Women, Theology, and St Julian of Norwich
Harry Houldsworth pays tribute to two female authors, separated by over six hundred years, who have given him a sense that there may be a feminine approach to faith.
I don’t know how many members of PCN Britain saw the superb documentary about St Julian of Norwich, shown on BBC4 in July of this year. The title was: The search for the lost Manuscript: Julian of Norwich. It was presented by Dr Janina Ramirez…
Dr Ramirez explained how, about 1373, St Julian of Norwich became the first woman to write a book in English. St Julian suggested that God was ‘unconditionally loving’ and that He was always ready to accept the frailty of the human condition. The message was at odds with the Church of her time, and her book Revelations of Divine Love was supressed for 600 years.
The main thrust of Dr Ramirez’s documentary is how a determined group of women succeeded in preserving copies of Revelations of Divine Love through several centuries. This is excellent, but I would have welcomed further discussion of the significance of St Julian’s ideas.
I believe that the significance of St Julian is that she instinctively articulated a ‘woman’s response to Jesus and the Gospels’. It is a response that explains three things: why women were so attracted to Jesus in his lifetime, why women contributed so much to the expansion of Christianity in the succeeding centuries, and why, in 2016, so many church congregations are composed mainly of women.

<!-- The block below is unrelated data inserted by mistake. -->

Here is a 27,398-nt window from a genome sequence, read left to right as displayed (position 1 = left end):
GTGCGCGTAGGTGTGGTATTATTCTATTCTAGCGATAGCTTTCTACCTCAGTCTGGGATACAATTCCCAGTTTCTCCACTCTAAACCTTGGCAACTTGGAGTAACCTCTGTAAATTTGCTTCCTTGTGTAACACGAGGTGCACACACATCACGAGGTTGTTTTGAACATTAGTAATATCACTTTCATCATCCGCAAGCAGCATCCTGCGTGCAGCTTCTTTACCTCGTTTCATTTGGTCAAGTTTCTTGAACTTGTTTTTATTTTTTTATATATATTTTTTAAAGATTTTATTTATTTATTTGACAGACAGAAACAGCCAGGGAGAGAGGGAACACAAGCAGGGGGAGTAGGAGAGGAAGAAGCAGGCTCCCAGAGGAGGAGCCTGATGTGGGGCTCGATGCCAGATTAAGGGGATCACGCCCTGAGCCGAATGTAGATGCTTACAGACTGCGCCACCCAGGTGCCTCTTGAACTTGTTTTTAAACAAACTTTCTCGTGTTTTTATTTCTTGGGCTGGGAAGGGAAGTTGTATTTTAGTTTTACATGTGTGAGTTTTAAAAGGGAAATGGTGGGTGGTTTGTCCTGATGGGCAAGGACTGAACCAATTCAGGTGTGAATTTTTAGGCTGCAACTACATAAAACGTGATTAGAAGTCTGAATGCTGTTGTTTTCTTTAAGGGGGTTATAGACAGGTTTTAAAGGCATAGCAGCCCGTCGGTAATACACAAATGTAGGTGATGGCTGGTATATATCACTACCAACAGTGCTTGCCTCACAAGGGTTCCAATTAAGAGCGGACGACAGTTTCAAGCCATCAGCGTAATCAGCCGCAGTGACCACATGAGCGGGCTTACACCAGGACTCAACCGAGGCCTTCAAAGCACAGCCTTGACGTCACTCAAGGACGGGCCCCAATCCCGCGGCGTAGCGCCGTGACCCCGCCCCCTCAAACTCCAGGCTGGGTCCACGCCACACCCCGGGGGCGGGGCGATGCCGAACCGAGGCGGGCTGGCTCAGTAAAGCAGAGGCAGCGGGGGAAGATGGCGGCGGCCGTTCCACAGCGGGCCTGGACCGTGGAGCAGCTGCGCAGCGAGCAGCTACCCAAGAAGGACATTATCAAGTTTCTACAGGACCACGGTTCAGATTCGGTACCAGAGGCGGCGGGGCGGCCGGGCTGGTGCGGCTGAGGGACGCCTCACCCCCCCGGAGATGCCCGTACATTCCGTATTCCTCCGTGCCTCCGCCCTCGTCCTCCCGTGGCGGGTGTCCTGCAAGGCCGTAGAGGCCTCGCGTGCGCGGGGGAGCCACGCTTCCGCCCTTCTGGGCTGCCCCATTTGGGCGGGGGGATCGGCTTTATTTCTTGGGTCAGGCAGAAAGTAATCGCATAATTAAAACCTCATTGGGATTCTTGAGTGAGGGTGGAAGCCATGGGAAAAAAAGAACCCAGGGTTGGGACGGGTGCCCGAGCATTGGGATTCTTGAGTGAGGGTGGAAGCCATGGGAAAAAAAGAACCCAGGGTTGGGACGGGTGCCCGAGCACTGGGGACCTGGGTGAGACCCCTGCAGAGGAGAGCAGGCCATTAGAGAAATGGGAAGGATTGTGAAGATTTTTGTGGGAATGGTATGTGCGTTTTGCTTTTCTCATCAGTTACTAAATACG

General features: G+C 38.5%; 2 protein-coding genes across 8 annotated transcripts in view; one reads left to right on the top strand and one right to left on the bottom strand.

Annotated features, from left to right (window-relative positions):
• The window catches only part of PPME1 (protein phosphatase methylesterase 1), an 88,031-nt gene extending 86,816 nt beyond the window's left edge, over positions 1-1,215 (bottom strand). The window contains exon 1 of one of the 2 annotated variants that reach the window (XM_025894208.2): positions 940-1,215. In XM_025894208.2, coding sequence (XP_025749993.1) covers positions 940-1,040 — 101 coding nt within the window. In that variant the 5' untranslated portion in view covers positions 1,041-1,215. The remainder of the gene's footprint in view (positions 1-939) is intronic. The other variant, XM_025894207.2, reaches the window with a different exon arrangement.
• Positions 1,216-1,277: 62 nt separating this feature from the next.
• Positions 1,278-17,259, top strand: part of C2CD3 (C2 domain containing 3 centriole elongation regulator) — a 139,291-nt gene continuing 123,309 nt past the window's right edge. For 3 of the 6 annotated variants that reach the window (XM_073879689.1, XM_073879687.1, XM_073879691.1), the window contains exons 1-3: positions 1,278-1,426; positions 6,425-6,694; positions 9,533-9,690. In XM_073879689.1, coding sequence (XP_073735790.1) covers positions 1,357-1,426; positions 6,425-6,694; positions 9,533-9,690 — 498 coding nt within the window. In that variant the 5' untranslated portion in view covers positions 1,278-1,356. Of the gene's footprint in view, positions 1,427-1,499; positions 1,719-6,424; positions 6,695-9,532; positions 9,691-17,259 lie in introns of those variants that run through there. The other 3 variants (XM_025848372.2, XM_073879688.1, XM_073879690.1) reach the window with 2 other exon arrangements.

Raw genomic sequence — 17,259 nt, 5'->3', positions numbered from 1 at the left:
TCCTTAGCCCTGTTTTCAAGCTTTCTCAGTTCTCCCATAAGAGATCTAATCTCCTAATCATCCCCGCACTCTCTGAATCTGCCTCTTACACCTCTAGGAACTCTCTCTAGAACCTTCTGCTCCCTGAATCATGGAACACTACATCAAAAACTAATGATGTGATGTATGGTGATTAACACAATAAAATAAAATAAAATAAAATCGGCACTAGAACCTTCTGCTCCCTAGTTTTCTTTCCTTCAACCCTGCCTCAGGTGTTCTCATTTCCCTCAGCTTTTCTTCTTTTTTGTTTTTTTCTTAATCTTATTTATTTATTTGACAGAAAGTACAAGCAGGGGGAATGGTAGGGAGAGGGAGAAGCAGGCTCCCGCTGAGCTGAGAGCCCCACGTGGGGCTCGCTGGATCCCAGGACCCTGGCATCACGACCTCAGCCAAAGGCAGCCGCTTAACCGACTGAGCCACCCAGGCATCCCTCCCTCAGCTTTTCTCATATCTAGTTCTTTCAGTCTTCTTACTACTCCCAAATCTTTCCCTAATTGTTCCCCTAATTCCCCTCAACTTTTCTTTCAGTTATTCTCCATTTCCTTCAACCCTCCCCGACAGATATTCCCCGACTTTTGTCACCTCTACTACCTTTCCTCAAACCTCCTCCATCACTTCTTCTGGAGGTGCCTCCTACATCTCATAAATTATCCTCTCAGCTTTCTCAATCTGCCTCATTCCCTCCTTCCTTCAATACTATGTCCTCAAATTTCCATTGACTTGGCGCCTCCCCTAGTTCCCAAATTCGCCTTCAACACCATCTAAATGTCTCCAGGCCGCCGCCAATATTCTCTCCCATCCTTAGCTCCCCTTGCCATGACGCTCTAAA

Members of PCN Britain are familiar with the ideas of Dr Val Webb, the Australian theologian and expounder of feminist theologies. I see a thread between Dr Webb’s ideas, through the ideas of St Julian of Norwich, running back 2000 years. This thread identifies a female response to Jesus, and to Christianity as it developed in the later centuries. It may be ‘female’ in character, but it is equally relevant and beneficial to men as to women; it is not anti-male.
In her book, Band of Angels, (published 2013 by Atlantic Books) Kate Cooper discusses the role of women in the development of Christianity from the time of Jesus until the end of the Roman Empire. She explains that it was a period when ‘faith’ was rarely a discussion about whether God exists; it was more a discussion about ‘trust and love or loyalty and faithfulness’ rather than about ‘belief’, and more about ‘attitudes’ than logical argument. I think that this is important in understanding the nature of ‘women’s theology’.
What comes out of Kate Cooper’s book is a powerful sense that women responded intuitively to Jesus, and to the later teaching in the Gospels, to the Acts of the Apostles, and to the letters of St Paul and his associates. This wasn’t a modern feminist response.
Women in past centuries (like their menfolk) lived in a violent and uncertain world. Death was commonplace, through disease, war, civil unrest, or as a consequence of quarrels within families or communities. The strong preyed on the weak, and the weak had no option but to find protectors, whether they were family members, friends, a local chief, a local lord, a friend of the king, and so on. Women accepted this reality and the inequalities; there was nothing they could do about them.
Women (and men) knew that human beings were selfish and they thought that like earthly rulers, God or the gods exhibited many of the same spiteful tendencies. Experience taught women (and men) that appeasement was often the only effective survival technique when dealing with either bullies or deities.